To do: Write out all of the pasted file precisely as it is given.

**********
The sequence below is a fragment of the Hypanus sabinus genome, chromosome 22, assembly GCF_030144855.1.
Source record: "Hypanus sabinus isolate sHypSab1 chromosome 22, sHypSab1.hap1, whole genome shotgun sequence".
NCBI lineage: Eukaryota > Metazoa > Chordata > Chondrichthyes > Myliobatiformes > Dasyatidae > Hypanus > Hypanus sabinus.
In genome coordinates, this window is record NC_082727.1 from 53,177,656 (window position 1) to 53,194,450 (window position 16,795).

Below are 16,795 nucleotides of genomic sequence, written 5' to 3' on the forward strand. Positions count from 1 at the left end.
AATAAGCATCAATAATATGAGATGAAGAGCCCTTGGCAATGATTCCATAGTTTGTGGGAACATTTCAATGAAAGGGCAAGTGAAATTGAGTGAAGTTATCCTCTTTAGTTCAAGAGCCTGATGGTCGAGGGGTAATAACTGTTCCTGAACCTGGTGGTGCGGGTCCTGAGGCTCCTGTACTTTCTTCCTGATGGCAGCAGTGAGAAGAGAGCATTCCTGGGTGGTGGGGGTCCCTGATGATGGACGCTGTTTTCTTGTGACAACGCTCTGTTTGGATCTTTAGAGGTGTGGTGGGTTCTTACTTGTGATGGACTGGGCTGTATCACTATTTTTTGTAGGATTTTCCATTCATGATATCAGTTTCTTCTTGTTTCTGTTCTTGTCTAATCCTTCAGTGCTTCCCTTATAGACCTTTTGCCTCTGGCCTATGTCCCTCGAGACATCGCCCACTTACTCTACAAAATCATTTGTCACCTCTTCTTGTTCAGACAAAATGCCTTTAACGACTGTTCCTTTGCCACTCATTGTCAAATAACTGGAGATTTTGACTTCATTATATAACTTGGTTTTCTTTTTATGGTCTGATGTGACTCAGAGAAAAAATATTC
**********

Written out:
The sequence below is a fragment of the Hypanus sabinus genome, chromosome 22, assembly GCF_030144855.1.
Source record: "Hypanus sabinus isolate sHypSab1 chromosome 22, sHypSab1.hap1, whole genome shotgun sequence".
NCBI lineage: Eukaryota > Metazoa > Chordata > Chondrichthyes > Myliobatiformes > Dasyatidae > Hypanus > Hypanus sabinus.
In genome coordinates, this window is record NC_082727.1 from 53,177,656 (window position 1) to 53,194,450 (window position 16,795).

Below are 16,795 nucleotides of genomic sequence, written 5' to 3' on the forward strand. Positions count from 1 at the left end.
AATAAGCATCAATAATATGAGATGAAGAGCCCTTGGCAATGATTCCATAGTTTGTGGGAACATTTCAATGAAAGGGCAAGTGAAATTGAGTGAAGTTATCCTCTTTAGTTCAAGAGCCTGATGGTCGAGGGGTAATAACTGTTCCTGAACCTGGTGGTGCGGGTCCTGAGGCTCCTGTACTTTCTTCCTGATGGCAGCAGTGAGAAGAGAGCATTCCTGGGTGGTGGGGGTCCCTGATGATGGACGCTGTTTTCTTGTGACAACGCTCTGTTTGGATCTTTAGAGGTGTGGTGGGTTCTTACTTGTGATGGACTGGGCTGTATCACTATTTTTTGTAGGATTTTCCATTCATGATATCAGTTTCTTCTTGTTTCTGTTCTTGTCTAATCCTTCAGTGCTTCCCTTATAGACCTTTTGCCTCTGGCCTATGTCCCTCGAGACATCGCCCACTTACTCTACAAAATCATTTGTCACCTCTTCTTGTTCAGACAAAATGCCTTTAACGACTGTTCCTTTGCCACTCATTGTCAAATAACTGGAGATTTTGACTTCATTATATAACTTGGTTTTCTTTTTATGGTCTGATGTGACTCAGAGAAAAAATATTC